"He'd give us money, say go get something to eat and meet me back here after the game. And we just had fun. He never left his seat. People came to him. So we always knew where he was and we could find him if we needed him. For him, bringing kids and families to a baseball game was such a great thing to do."
Even as Griffin supported the Bisons in their East Side home, he was dreaming of a new facility, one that was just for baseball, in the heart of downtown Buffalo.
"He loved the game," said current Bisons general manager Mike Buczkowski. "He talked about playing baseball as a kid. I think it was his uncle who taught him and his brothers how to play. He came, like my parents, from an era in Buffalo where you didn't have the Sabres. The Bills weren't really coming in yet. You know the two biggest sports were boxing and baseball. Luke Easter was the Jack Eichel of the day. Back then, they were the guys. You grew up going to Offermann Stadium and seeing baseball and he used to talk about that. 'When I grew up I went to Offermann. It was a baseball stadium.' Nothing against War Memorial but it was a football stadium. He envisioned a baseball stadium and being able to bring it downtown and bring life to the city."
The Downtown Dream
Building a baseball stadium in downtown Buffalo seemed to always be on the mind of Griffin. Pete Weber, who did play-by-play for the Bisons from 1982 until 1995, remembered the discussions they would have.
"We're going to get a ballpark built downtown," Weber recalled Griffin saying. "He had pushed with every ounce of energy and persuasiveness and anything else he had at his disposal to make sure this got built. You know with how slowly political things move, how dedicated he had to be to that cause. … I thought he was passionate enough that it was going to get done."
In July 1986, a year after Triple-A ball returned, ground was broken for the new stadium on Washington Street just blocks from City Hall. Building a downtown stadium bucked the trend at the time. Stadiums were being built in suburbs, outside of city centers. But Griffin was tenacious.
"He was just all about forging ahead," Buczkowski said. "Whatever the pitfalls were, let's work around them but keep going. We need to break ground.
"I remember it was the first year the stadium had opened. It was one of the first games and he would come all the time. He'd sit up here with his brother Tom in the club level and I was talking to him and he said, 'You know Mike, there's still two agencies in Albany that have yet to sign off on the building on this place. If we had waited for them, we never would have had this.' He was just move ahead. If we build it they can't make us tear it down. He was a huge proponent of it and he was a huge proponent of having it here in downtown and making it part of what he envisioned which 30 years later is finally starting to happen."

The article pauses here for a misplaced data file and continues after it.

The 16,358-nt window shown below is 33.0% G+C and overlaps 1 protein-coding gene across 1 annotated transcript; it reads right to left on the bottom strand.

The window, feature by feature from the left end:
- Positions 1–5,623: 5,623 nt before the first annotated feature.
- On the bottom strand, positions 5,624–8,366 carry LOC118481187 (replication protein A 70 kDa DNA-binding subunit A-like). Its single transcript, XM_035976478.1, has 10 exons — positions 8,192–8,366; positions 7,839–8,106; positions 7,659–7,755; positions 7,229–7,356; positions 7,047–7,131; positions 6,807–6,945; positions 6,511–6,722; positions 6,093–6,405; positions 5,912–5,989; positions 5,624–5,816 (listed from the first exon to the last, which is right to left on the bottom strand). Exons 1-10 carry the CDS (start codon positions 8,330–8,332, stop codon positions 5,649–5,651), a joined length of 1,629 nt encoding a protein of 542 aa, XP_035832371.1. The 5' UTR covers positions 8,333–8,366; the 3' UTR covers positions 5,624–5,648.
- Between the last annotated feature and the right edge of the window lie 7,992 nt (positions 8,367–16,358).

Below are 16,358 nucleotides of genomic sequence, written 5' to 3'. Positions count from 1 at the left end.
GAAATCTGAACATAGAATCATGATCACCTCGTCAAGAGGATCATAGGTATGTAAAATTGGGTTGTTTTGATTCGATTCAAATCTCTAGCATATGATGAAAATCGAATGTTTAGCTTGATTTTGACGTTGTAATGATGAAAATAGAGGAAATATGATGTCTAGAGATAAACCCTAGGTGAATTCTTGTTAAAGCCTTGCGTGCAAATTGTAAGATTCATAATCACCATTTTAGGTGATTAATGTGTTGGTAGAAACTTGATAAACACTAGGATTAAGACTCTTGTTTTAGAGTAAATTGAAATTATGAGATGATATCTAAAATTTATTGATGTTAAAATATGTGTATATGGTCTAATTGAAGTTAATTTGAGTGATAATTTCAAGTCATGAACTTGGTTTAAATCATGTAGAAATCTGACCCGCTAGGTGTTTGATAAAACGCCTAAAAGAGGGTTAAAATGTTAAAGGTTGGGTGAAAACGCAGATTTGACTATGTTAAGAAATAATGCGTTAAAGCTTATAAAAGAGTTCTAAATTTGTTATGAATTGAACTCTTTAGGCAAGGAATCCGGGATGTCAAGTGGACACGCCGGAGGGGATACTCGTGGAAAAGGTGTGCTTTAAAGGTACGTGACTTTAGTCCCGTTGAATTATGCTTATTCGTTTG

Opened as Pilot Field in 1988, the stadium had a capacity of 19,500 built with the intention of being expandable. And they did expand the seating to 21,050 in 1990 in the hopes of attracting a Major League Baseball expansion team or enticing an existing franchise to move.
That never happened and the ballpark eventually contracted its capacity to its current 16,907.
But baseball remains a constant 30 seasons after Griffin threw out that first pitch, bringing to fruition his dream of a downtown home for his favorite sport.
The day of his funeral in 2008, friends and family gathered at Pettibones, the restaurant at Coca-Cola Field. Griffin's initials were designed into the grass on the field that day – a fitting tribute to the man who was so passionate about Buffalo and baseball, passionate about his belief that baseball could help revitalize the city he loved.
It took more than 30 years for his vision to start to come together. Griffin was a strong proponent of what is now the Buffalo Niagara Medical Campus and the development of the waterfront now populated by a growing Canalside operation. And perhaps part of it started with the House that Jimmy Built.
"If it wasn't for what the mayor did back in the day, it probably wouldn't have been built," Buczkowski said. "We had great ownership in the Riches. We had a community that wanted it. But without him saying we're going to do this and committing to doing it, I'm not sure it would have been built. There's one statue at our ballpark. And that's Jimmy Griffin. And that's well-deserved."